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Early Church Document: The Didache

Updated: May 2

Pronunciation of Didache:


Didache

I have been a practicing Catholic for a few years now. I am a "cradle-catholic" and have received all the sacraments of initiation. I have taught formation classes using the Catechism of the Catholic Church as a main source to prepare elementary and middle school students for First Communion. I have taught adult faith formation to parents. I am in my second year of Advanced Ministry Studies, and I am also in formation to profess as a secular Franciscan. I read scripture daily and the Divine Office on most days. I say all this not to puff myself up about my status as a Catholic. Formation is part of being a good Christian, the other part is just being a good human being. I work on that second part every day. I list all these things only to make a point. I am a certified Catechist who has studied about the history of the Church, and I did not know or at least I do not recall learning about this early document, the Didache.


I have been listening to the Hallow app and learned a few days ago that there is this important early document called the Didache. The word Didache means "teaching." The document was written somewhere between 80 - 90 A.D according to scholars and researchers. The opening line of the Didache is "The teaching of the Lord to the Gentiles by the Twelve Apostles." When I read about the Didache, I did a quick search on the Kindle version of my copy of the Catechism of the Catholic Church (CCC) and found that the Didache is referenced eight times in the CCC. There is always something to learn as we continue our conversion throughout our life. Revelations like this, help me grow as a Christian and grow in my faith. I believe sometimes when our faith becomes weak, it is times like this that out of nowhere, our faith is strengthened. I am feeling very grateful right now.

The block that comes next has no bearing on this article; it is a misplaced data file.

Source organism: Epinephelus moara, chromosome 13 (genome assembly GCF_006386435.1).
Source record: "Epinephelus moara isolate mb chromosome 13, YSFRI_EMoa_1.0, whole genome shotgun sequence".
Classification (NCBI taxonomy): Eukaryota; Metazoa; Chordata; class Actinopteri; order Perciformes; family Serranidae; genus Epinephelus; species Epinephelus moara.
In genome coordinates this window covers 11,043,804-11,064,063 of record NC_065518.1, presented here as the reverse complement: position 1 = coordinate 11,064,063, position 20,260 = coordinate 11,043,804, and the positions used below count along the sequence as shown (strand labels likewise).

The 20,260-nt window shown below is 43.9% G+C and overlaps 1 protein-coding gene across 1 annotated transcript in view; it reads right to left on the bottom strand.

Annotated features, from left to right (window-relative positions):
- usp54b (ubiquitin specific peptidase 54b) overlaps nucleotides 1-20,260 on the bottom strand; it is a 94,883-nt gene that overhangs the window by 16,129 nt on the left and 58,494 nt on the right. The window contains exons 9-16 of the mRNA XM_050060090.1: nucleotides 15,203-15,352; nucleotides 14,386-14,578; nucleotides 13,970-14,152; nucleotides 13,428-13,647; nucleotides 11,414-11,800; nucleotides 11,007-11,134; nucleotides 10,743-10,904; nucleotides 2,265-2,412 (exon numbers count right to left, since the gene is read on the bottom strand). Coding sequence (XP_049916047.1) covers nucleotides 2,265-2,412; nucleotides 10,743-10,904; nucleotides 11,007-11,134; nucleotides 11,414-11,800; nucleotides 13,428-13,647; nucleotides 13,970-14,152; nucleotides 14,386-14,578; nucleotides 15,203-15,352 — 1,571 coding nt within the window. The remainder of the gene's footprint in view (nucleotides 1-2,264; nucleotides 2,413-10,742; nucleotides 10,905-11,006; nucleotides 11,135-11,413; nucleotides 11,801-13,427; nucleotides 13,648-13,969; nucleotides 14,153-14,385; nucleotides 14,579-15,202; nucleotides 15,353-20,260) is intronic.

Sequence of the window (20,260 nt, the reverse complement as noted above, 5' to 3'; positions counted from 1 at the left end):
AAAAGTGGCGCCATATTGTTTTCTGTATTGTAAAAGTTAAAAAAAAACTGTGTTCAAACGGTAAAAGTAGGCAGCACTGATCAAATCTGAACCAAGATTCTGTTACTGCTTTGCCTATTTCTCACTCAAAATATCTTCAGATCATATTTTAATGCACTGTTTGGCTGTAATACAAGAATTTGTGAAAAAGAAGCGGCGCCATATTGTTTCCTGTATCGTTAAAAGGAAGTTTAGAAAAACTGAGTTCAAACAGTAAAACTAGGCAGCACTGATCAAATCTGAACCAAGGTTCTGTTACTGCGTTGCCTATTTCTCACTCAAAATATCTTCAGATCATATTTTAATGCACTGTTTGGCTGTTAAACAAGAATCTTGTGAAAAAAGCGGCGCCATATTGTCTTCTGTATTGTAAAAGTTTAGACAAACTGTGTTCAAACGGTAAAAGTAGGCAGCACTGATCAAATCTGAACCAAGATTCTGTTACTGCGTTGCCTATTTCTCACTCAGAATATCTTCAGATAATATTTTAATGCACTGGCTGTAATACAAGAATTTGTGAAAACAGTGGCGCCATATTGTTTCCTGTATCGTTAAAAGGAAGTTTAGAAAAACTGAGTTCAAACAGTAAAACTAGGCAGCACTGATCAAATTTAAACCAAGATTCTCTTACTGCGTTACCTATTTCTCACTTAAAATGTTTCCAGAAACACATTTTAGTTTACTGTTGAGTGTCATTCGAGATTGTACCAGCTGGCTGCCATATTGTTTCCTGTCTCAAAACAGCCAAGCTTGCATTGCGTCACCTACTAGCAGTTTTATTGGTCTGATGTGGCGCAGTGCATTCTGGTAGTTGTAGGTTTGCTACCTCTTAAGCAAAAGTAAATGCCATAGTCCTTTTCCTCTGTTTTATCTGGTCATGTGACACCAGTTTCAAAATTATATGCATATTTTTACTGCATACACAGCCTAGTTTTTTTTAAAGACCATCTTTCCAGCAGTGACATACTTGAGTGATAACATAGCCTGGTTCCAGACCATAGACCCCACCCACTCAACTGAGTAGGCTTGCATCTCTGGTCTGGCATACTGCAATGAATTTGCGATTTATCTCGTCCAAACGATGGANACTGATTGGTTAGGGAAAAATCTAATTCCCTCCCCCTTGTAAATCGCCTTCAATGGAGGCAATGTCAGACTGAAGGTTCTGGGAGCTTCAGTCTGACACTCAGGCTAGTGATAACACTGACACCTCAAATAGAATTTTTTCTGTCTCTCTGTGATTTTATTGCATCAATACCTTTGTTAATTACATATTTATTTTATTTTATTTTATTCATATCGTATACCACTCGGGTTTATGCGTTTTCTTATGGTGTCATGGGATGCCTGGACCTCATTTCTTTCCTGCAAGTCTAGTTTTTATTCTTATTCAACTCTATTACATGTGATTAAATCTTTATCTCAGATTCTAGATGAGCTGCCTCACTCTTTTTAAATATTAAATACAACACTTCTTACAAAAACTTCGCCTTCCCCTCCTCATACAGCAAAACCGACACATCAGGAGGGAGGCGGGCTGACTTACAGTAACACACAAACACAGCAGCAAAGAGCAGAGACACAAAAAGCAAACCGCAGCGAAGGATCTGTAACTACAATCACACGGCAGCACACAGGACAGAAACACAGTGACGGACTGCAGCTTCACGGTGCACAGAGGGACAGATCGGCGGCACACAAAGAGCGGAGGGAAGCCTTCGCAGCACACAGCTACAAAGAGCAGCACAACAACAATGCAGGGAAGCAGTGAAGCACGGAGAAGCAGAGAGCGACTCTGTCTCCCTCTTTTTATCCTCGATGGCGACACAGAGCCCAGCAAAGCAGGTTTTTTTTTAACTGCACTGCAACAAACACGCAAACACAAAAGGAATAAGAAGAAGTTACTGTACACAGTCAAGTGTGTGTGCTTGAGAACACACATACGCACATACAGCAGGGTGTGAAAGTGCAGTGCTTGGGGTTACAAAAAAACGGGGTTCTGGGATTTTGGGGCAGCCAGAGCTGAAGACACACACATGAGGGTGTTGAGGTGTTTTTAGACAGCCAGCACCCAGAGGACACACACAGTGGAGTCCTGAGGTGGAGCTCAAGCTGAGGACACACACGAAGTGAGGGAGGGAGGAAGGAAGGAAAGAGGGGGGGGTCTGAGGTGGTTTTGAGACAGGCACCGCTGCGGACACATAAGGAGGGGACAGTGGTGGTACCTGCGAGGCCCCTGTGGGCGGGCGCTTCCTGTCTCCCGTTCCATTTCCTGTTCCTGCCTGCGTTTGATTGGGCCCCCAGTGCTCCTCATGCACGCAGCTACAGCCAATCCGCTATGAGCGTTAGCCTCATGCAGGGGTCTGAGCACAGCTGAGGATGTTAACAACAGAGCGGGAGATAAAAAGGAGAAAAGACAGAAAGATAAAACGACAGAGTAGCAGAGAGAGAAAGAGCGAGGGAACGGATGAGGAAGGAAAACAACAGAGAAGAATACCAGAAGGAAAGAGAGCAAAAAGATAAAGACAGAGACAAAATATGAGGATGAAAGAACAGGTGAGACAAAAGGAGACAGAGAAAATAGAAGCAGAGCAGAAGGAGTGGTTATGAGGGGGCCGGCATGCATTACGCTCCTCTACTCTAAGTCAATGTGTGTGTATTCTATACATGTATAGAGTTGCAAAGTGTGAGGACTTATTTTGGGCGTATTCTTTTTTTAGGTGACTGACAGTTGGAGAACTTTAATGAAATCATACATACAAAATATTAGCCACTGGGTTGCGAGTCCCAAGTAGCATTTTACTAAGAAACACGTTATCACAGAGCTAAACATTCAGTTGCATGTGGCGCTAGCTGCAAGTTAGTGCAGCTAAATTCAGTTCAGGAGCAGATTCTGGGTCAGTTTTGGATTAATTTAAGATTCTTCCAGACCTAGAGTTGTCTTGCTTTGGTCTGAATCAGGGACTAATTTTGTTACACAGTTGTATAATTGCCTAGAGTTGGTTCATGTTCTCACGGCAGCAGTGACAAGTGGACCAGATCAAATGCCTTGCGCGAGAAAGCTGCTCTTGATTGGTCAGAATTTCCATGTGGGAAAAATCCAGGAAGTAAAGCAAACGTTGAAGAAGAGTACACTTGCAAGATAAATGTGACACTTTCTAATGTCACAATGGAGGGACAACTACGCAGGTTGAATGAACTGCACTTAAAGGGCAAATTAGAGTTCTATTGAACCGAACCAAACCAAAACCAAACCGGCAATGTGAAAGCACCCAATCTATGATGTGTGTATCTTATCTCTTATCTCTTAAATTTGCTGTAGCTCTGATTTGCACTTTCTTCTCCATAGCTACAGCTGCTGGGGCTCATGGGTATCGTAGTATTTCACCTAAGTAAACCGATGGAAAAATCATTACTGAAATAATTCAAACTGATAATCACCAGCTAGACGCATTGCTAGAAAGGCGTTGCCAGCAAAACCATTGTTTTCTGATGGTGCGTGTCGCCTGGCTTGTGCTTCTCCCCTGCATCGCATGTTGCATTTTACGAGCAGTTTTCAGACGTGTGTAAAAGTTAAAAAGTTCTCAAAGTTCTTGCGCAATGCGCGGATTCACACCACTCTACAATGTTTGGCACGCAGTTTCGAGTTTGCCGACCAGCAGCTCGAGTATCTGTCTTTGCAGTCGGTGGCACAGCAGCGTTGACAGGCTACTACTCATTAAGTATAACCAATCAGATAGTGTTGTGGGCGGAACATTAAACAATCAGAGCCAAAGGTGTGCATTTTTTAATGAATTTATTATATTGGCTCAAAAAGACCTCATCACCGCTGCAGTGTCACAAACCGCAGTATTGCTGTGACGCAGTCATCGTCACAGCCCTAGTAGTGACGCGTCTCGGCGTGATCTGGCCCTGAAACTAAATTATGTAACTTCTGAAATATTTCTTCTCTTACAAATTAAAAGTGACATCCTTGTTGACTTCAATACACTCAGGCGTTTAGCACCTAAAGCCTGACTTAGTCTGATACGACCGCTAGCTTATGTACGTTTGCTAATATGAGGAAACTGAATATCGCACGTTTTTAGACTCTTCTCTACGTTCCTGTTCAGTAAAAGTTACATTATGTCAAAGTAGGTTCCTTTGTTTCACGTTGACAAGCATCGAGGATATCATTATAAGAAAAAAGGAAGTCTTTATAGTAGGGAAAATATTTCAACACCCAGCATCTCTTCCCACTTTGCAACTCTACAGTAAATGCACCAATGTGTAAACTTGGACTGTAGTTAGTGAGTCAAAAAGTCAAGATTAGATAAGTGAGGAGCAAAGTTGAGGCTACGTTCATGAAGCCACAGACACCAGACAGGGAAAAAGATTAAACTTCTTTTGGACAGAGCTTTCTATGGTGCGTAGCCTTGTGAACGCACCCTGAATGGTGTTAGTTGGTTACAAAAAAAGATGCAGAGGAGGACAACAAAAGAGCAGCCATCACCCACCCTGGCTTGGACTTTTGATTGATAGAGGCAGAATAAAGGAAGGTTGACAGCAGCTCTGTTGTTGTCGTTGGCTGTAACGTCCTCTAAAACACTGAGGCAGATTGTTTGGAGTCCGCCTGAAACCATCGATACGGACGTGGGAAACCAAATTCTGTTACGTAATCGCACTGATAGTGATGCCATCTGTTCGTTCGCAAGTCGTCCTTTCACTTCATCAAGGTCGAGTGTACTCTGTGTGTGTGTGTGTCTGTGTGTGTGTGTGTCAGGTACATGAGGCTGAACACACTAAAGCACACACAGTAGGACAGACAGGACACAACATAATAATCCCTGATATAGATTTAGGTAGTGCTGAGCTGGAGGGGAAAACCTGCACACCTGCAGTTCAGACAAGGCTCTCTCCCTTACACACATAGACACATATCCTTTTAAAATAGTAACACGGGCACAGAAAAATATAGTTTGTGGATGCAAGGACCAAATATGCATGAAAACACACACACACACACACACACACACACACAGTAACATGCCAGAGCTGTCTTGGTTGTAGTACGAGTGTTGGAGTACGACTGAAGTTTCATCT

I will share an excerpt from the Hallow app regarding the Didache in the last paragraph. Before I do, I share with you that I went to other sources including the EWTN, the Catholic Encyclopedia, and EarlyChristianWritings.com to learn more. EWTN says the following:

"The Didache is probably the oldest patristic document. Its full title originally was, "The Lord's Instruction to the Gentiles Through the Twelve Apostles." The author and place of origin are unknown. In fact the work itself was discovered only at the end of the last century. The place of origin of the little book was probably Syria, though Egypt is not entirely out of question because of its popularity there. It was written some years before the end of the first century. This is indicated by the makeup of the Church when it was written. It is not impossible that some of the materials of the work derive from the apostles and that several older pieces were brought together in its composition. There are four sections in the little work: a moral catechesis on "The Two Ways," a liturgical instruction on baptism, fasting, prayer, and the Eucharist, on bishops and deacons (priests are not mentioned), on Sunday worship, and an eschatological treatise."